Germany refuses to service engines for Russian Navy
Western countries continue to tighten the noose of technological sanctions against Russian industry.
Following the aviation industry, the Russian United Shipbuilding Corporation, a 100% state-owned holding company uniting 40 design bureaus, shipyards, ship repair, and machine-building companies, fell under the blow of export control, prohibiting the supply of dual-use products to the Russian Federation.
“Foreign companies are increasingly refusing to service components supplied to Russian shipbuilding companies,” said at a briefing the head of the Russian United Shipbuilding Corporation Alexei Rakhmanov.
“The problem is growing every day,” he added. “Both the number of delays in the supply of products from abroad and the number of complete denials of service by foreign contractors are growing”.
According to him, in particular, difficulties arose with engines from Germany.
“We have, for example, one ship, for which the German engine supplier announced a recall campaign, notified us about it and has not come [to install the engine] for the fifth month. And they explain this by the fact that, even though the contract was signed, and the engine was delivered to our plant, they have to re-apply to BAFA (Federal Office for Economics and Export Control of Germany),” Rakhmanov was quoted as saying by TASS.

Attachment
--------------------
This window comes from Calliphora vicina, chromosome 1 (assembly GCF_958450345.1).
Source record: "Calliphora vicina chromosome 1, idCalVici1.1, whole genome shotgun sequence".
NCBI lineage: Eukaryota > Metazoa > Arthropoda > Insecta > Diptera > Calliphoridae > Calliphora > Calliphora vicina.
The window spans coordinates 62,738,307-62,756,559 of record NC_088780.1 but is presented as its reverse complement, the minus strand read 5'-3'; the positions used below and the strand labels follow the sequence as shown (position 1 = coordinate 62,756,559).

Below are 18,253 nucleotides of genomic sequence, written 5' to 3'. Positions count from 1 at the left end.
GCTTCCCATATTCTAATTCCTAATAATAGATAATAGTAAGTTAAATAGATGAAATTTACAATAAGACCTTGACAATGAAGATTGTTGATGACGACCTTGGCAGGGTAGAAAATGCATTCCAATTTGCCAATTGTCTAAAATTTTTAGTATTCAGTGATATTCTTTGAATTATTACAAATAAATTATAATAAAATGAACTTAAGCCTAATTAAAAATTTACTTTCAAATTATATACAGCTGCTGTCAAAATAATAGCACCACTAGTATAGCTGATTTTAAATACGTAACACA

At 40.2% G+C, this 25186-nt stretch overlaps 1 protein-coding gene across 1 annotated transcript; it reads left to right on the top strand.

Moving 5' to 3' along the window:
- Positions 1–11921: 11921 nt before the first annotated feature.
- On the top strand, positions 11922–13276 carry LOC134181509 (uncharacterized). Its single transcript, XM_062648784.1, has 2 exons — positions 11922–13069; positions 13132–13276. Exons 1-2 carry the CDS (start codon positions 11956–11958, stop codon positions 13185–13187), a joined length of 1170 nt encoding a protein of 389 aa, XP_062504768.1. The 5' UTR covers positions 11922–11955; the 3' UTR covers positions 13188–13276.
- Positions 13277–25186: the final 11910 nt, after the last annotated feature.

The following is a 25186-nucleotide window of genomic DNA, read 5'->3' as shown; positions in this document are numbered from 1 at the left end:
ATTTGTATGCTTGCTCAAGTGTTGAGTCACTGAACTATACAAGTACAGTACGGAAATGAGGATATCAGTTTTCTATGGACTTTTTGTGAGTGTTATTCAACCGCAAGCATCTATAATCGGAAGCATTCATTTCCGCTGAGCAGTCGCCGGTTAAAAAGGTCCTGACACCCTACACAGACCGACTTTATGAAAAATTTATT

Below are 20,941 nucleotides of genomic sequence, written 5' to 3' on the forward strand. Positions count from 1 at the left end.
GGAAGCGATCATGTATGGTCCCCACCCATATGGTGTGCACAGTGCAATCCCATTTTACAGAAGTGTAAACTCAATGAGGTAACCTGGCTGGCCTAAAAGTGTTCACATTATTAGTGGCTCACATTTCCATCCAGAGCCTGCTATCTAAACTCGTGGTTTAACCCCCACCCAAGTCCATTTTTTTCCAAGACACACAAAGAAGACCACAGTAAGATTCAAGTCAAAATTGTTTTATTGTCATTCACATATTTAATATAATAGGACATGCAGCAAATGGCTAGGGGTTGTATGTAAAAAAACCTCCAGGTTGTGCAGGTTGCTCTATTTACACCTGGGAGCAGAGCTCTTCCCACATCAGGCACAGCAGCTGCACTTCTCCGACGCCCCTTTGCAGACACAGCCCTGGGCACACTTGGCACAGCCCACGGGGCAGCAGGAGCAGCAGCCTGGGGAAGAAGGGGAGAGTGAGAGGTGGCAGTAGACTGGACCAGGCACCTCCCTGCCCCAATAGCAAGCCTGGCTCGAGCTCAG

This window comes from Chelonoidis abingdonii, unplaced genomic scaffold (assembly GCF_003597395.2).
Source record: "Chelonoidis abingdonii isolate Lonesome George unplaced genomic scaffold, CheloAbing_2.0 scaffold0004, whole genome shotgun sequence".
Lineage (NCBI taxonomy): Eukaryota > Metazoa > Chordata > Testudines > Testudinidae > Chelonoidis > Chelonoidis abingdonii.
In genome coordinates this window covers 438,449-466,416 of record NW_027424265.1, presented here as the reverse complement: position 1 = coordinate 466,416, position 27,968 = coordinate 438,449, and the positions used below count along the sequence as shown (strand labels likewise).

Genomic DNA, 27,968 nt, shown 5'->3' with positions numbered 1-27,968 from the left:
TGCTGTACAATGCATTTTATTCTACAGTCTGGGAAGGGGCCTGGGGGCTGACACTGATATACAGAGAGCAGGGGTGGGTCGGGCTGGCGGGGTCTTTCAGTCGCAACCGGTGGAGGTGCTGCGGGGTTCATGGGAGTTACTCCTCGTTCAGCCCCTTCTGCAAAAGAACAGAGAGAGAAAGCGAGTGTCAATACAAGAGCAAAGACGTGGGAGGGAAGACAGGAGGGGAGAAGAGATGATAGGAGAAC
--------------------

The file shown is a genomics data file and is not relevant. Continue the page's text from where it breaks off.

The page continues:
In March 2021, the Norwegian government refused to approve the sale of Bergen Engines, which specializes in the production of marine engines, to the Russian Transmashholding.
Transmashholding, the largest machine-building holding in Russia, whose factories are building power systems for the United Shipbuilding Corporation, planned to purchase the Norwegian engine manufacturer from the British corporation Rolls-Royce for 150 million euros. But the deal, which would have opened Russia’s access to Western marine engine technology, was blocked by Norway’s National Security Authority.
Established in 1946, Bergen Engines is a supplier to the Norwegian Navy and also maintains more than 5,000 power systems in service. “The Russian company cannot be allowed to maintain critical defense equipment,” the Norwegian Defense Ministry and the Ministry of Justice said in a joint statement at the time.
According to the Russian Centre for Statistics and Monitoring of S&T and Innovation, almost a third of all advanced technologies that are used in production in the Russian Federation are purchased abroad. At the same time, in the period 2011-18, technological dependence grew steadily: the share of imports jumped from 21.1% to 29.3%.